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The Path to Superintelligence☕
Google's DeepMind is exploring humanity's most useful invention...
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"Artificial intelligence is the future, not only for Russia, but for all humankind....Whoever becomes the leader in this sphere will become the ruler of the world." — Vladimir Putin, 2017
Such a profound statement from one of the most commandeering leaders in the modern era cannot be glossed over and should invoke a sense of ambition and urgency in world leaders as well as scientific researchers and the private sector at large. Such foresight is not unique to Putin. China has invested billions to reach technological parity with the United States. In its “Made in China 2025” industrial strategy framework, the country said it aims to be the global AI leader by 2030.
Similar to jumping on the PR bandwagon and attracting more investment by adding a ".com" to your company's name in the late 90's, Artificial Intelligence (AI) is a term that startups and blue chip companies alike use to generate buzz whether they are implementing sophisticated techniques as a core part of their business model, using basic tools, or none at all.
In March of 2019, MMC, a London-based venture capital firm, released a report claiming 40% of European firms that are classified as an “AI startup” do not exploit the technology in any material way for their business.
This broad spectrum of claimed utilization makes it difficult to discern what AI is, what it can do, and who is working on it.
Any R&D that carries as much weight as it does in AI should not be done behind closed doors, so I dug into the research lab spearheading the advancement of the field.
Let's get into it.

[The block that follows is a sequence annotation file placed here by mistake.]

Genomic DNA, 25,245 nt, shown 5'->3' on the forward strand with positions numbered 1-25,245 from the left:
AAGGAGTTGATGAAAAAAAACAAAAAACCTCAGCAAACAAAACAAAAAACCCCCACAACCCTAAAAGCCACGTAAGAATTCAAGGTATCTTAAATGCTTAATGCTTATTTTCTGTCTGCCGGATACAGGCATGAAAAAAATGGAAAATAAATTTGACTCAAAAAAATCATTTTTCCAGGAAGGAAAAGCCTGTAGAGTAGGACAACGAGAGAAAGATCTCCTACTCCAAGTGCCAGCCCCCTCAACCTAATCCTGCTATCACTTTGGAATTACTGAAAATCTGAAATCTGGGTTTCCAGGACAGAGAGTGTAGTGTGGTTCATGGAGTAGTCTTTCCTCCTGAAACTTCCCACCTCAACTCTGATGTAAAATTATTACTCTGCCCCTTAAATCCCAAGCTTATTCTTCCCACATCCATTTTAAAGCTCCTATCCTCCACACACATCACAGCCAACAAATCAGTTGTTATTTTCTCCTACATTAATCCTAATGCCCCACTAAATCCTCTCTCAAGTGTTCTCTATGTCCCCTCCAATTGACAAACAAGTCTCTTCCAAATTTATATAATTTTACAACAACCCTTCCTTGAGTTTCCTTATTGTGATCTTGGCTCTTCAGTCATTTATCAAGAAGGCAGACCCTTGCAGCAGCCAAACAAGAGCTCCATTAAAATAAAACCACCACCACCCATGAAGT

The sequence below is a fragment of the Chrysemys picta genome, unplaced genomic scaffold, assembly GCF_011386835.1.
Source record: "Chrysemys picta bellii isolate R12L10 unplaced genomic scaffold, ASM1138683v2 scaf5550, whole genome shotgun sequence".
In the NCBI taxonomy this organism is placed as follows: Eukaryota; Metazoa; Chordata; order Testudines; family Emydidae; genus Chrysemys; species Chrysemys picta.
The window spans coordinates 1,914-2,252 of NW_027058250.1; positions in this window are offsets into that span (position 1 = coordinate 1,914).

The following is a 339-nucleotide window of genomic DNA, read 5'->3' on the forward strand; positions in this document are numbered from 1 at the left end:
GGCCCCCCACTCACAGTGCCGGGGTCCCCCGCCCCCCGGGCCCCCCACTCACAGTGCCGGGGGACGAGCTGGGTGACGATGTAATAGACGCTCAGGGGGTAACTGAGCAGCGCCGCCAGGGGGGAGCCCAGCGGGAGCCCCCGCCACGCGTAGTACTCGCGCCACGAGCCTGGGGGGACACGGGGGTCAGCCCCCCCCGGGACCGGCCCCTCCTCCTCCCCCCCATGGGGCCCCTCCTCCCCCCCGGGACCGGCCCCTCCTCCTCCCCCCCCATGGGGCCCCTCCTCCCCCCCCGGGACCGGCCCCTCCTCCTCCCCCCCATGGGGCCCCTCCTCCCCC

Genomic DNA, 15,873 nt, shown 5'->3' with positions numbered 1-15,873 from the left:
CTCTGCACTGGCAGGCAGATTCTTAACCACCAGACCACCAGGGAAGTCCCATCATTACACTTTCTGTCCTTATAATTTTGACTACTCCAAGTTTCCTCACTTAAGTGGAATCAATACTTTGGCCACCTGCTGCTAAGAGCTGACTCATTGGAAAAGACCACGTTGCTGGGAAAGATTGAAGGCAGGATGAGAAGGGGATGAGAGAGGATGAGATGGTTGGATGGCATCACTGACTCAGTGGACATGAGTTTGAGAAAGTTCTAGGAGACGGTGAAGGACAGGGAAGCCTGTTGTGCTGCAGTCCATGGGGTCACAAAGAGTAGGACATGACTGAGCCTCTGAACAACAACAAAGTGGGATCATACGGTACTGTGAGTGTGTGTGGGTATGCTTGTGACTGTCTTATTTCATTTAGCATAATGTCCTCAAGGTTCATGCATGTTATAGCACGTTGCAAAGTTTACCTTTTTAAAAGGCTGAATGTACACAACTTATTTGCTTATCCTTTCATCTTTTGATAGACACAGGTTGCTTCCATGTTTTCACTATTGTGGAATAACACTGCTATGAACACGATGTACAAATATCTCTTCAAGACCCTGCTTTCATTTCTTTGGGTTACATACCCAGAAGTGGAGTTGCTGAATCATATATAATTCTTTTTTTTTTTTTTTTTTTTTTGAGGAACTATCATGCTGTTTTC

DeepMind employs more than 1,000 people worldwide, including many of the world’s most highly coveted AI research scientists.
Google’s acquisition sheds light on how much they value research and development in artificial intelligence - $600 million is a drop in the bucket on their balance sheet but like most research labs uncovering commercial applications for new technologies, DeepMind operates at a significant loss; in 2019 they lost $649 million. Despite such large and persistent losses Google’s parent company, Alphabet, has pledged to keep funding DeepMind. When asked Google CEO Sundar Pichai said, “I am very happy with the pace at which our R&D on AI is progressing.”
When training deep learning models, you need lots of data because the systems learn from the data. For example, your interactions with Alexa or Siri are all based on deep learning and the more you use them, the better they become. Self learning models turn data into a very valuable asset. AI is only as good as the data it is fed, in terms of both quality and quantity.
Talk about synergies...DeepMind needs data and operates under the Alphabet umbrella. Alphabet has more user data than any company in the world and thus gives DeepMind access to troves and troves of high quality data. This allows DeepMind to work on the most complex and interesting challenges of AI while driving scientific advancement and having real world impact.
DeepMind came onto the scene in March of 2016 when its AI program AlphaGo defeated the strongest Go player in the world, Lee Sedol. Mind you, IBM’s Deep Blue beat reigning world chess champion Garry Kasparov 20 years prior. Chess is a game of strategy and calculations; while still a game of strategy, Go has room for much more intuition and subjectivity. We have known for many years how to program a machine to play a game by teaching what moves to make and when, but such teachings are not sufficient in Go.